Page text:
“We’re all alone, no chaperone
Can get our number
The World’s in slumber
Steve Perry’s zany Cherry Poppin’ Daddies resurrected that wonderful Cole Porter tune – along with 13 other show tunes from the Roarin’ Twenties and Depression Era – about a year or so ago for a release they cleverly entitled Boop-a-doo.
The “De-Lovely” Mr. Porter covers a lot of ground in his lyrical celebration of surrender to one’s carnal instincts, un peu d’amour from the Garden of Eden to the (love)birds and bees.
“They say that bears have love affairs
And even camels
We’re merely mammals
On another Boop-a-doo track, Perry and his Politically Imperfect Parents ponder a different sort of surrender:
“Oh who treats his sweetie to
High-brow drinks and oyster stew
Though he knows quite well his stash
Eats six days of warmed-up hash
High spots tonight they’ll borrow
Dry spots will come tomorrow
But nobody cares
For now they’re all millionaires.”
Nor did an outfit named Taco, who enjoyed their fifteen minutes of fame during MTV’s infancy via a clever video rife with tuxedos, tails – not to mention a couple of performers sporting black face paint whose presence was deemed unsuitable for a 1980s audience and promptly edited out.
Taco’s excessive (?) seasoning aside, there didn’t seem much that was controversial or offensive about this little ditty – a happy song about the minor, all-too-human vice of some occasional self-indulgence, overspending for a big night on the town.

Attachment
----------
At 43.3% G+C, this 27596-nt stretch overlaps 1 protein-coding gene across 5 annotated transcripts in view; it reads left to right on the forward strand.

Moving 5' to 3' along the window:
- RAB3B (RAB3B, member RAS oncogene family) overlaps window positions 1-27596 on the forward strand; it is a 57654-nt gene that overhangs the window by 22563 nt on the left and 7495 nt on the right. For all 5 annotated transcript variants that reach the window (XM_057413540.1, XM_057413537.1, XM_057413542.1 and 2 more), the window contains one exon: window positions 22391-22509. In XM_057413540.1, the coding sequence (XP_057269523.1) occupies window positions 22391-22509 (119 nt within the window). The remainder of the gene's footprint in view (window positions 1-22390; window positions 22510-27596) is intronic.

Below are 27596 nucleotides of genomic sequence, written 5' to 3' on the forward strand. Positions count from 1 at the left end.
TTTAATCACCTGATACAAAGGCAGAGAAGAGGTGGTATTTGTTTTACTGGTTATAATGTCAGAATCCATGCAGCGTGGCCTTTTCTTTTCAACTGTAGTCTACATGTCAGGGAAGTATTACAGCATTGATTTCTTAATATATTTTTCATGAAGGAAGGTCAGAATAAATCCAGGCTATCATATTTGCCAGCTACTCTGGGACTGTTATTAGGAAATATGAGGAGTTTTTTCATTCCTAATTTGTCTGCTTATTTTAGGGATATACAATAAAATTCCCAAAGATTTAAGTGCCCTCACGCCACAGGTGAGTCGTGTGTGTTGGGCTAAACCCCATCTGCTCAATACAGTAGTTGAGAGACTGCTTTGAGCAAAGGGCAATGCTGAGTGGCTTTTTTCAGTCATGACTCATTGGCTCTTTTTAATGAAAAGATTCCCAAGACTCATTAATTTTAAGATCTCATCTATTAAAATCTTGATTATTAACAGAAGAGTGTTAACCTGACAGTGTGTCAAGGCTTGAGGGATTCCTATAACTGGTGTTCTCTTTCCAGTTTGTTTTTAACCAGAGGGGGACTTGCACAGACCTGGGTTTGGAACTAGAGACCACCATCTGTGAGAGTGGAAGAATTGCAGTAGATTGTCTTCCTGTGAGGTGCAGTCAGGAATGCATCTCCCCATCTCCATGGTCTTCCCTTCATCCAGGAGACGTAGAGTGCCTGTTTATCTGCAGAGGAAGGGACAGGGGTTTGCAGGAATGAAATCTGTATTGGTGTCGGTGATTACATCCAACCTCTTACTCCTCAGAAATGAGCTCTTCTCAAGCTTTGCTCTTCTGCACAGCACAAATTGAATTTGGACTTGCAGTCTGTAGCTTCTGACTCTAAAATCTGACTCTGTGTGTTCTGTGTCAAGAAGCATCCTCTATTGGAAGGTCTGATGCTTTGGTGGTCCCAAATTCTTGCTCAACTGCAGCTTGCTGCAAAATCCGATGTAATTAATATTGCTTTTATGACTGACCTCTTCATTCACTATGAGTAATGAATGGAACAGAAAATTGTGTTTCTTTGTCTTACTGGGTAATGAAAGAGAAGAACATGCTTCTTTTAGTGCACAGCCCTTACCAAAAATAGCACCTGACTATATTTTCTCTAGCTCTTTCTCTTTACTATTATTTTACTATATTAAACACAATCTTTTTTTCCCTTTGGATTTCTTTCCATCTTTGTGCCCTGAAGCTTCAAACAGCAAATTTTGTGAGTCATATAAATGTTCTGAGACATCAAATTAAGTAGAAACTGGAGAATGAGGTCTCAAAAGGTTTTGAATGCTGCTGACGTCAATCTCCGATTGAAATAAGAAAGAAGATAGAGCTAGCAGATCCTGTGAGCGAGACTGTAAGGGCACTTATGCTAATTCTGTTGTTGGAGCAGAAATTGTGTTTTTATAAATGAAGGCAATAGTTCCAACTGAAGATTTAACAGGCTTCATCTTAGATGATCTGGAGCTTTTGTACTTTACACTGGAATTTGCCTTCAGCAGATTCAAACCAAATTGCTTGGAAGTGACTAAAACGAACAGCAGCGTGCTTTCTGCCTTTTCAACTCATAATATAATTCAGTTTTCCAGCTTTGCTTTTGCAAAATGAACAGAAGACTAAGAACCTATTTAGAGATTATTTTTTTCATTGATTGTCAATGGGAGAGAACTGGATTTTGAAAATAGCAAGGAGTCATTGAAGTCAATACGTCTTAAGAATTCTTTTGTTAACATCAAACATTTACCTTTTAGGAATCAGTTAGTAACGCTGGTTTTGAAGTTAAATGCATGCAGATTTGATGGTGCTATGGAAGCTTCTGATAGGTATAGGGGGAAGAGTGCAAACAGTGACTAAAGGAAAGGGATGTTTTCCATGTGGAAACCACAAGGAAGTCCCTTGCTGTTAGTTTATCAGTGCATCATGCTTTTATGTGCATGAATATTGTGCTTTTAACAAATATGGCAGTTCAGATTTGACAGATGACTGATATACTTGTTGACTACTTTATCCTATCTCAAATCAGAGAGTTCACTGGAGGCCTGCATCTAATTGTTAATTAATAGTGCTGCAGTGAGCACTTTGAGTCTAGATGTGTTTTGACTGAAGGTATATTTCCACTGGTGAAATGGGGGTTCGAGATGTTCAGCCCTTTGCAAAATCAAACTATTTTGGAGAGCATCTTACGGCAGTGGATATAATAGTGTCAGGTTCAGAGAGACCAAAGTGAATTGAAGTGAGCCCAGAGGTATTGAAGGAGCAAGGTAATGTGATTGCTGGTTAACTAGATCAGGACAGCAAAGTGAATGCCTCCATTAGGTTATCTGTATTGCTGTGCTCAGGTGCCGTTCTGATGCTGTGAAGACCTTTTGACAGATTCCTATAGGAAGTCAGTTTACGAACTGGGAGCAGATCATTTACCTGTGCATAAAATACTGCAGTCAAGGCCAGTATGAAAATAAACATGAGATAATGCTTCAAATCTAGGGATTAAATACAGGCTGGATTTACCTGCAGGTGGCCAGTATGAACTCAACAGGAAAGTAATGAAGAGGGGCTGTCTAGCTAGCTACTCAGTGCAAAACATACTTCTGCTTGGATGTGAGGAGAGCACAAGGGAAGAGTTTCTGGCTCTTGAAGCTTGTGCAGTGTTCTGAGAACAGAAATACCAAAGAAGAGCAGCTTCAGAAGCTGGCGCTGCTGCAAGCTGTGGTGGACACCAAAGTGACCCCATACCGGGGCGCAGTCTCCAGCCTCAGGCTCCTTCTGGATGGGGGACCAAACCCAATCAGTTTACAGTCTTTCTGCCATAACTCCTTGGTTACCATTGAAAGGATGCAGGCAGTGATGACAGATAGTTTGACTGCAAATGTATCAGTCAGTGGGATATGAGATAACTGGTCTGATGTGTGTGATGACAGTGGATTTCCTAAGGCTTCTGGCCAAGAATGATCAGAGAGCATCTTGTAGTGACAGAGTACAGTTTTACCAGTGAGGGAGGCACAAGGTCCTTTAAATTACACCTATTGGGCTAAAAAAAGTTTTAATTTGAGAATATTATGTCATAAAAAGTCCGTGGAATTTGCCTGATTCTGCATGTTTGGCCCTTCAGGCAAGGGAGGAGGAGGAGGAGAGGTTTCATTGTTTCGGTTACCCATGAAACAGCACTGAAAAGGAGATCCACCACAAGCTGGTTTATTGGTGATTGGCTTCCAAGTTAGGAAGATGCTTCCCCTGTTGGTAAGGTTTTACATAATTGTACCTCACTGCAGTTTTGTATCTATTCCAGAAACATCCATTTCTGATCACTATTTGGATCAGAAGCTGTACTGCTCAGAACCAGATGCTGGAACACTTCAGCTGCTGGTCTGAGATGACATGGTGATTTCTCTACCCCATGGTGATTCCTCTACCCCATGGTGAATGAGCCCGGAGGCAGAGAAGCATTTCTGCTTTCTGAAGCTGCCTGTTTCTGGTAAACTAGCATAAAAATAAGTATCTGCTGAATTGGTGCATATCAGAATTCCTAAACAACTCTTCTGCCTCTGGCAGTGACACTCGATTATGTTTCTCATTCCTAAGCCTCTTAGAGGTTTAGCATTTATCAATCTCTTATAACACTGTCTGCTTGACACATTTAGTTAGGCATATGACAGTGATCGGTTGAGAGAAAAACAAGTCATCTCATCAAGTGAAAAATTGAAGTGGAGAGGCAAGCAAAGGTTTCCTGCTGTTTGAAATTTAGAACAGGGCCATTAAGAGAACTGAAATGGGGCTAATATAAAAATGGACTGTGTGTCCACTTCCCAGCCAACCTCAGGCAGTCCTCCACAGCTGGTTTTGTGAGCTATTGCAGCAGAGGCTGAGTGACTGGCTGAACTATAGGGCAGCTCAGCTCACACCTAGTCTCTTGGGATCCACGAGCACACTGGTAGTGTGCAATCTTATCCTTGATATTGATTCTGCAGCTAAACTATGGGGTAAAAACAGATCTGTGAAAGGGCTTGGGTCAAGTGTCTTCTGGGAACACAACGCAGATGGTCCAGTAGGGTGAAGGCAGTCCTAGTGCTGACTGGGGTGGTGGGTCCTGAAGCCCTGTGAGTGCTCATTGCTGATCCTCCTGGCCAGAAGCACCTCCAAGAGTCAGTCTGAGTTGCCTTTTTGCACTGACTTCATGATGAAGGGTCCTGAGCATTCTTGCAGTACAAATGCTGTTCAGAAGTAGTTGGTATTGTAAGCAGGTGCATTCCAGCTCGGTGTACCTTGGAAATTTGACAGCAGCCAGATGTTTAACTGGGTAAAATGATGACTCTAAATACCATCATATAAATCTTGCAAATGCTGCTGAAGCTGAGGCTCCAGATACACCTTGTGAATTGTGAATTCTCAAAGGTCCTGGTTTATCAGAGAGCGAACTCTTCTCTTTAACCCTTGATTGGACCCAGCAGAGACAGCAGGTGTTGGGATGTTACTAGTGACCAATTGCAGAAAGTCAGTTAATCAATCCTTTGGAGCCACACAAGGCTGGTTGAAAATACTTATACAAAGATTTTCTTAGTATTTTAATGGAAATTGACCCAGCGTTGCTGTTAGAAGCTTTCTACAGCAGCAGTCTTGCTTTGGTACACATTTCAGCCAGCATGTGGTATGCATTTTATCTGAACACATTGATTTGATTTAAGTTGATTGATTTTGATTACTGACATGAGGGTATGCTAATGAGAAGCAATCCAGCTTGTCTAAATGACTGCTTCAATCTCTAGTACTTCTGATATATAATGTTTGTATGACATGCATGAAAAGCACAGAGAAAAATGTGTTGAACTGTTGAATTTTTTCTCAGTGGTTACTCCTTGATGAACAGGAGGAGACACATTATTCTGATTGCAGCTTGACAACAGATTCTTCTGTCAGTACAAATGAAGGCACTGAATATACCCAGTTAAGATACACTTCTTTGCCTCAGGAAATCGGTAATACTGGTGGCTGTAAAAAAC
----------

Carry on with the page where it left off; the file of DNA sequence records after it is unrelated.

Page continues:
The experience is presented as a communal activity – come let’s “mix” where the Rockefellers go to live it up. Everybody’s doin’ it! Don’t get left out of the fun.
But as originally conceived, composed and performed (in a 1930 film of the same name), Puttin’ on the Ritz was more spectator sport than block party – and was infused with the racial overtones that were common for that time.
Maybe the poetic license being exercised in Taco’s video was not merely gratuitous.
For example, the original setting for this “romp” was not Park Avenue “where fashion sits,” but rather Lennox Avenue “where Harlem flits.”
And just how pray tell does Harlem "flit," and who exactly is “Harlem”?
“Spangled gowns upon the bevy
Of high browns from down the levee
(Did they get bored “shufflin’ along” waitin’ for the Robert E. Lee?)
“That’s where each and every Lulu-Belle goes
Every Thursday evening with her swell beaus
It should be noted that Berlin’s “representative name” for a member of this apparently transplanted population is not without significance. Around the time that ol’ Irv was scribing this little morsel of lyric poetry, one of the more popular plays on the New York stage (it was made into a movie in the late ‘40’s) was named “Lulu Belle,” whose protagonist was – you guessed it – a prostitute. Perhaps that accounts for the plural noun “beaus” in the subsequent line.
A clever guy like Berlin could have easily re-phrased the previous line so as to require the verb form “go,” huh? ("That's where all the flashy Lulu-Belles go"?)
(A weird irony here is that the original stage version of Lulu Belle was among the first major New York theater productions to feature an integrated cast.)
“Come with me and we’ll attend
Their jubilee and watch them spend
Their last two bits.”
I’ve long admired the “brass” of the CPD; Mr. Perry and the boys tell it like it is.
(Full disclosure: I’m not sure Irving Berlin deserves credit for the “Sweetie / High spots, dry spots” verse of the song. I’ve seen/heard it nowhere else.
British crooner Robbie Williams also uses the original lyric in another recent (2013) version, but forgoes the oyster stew.)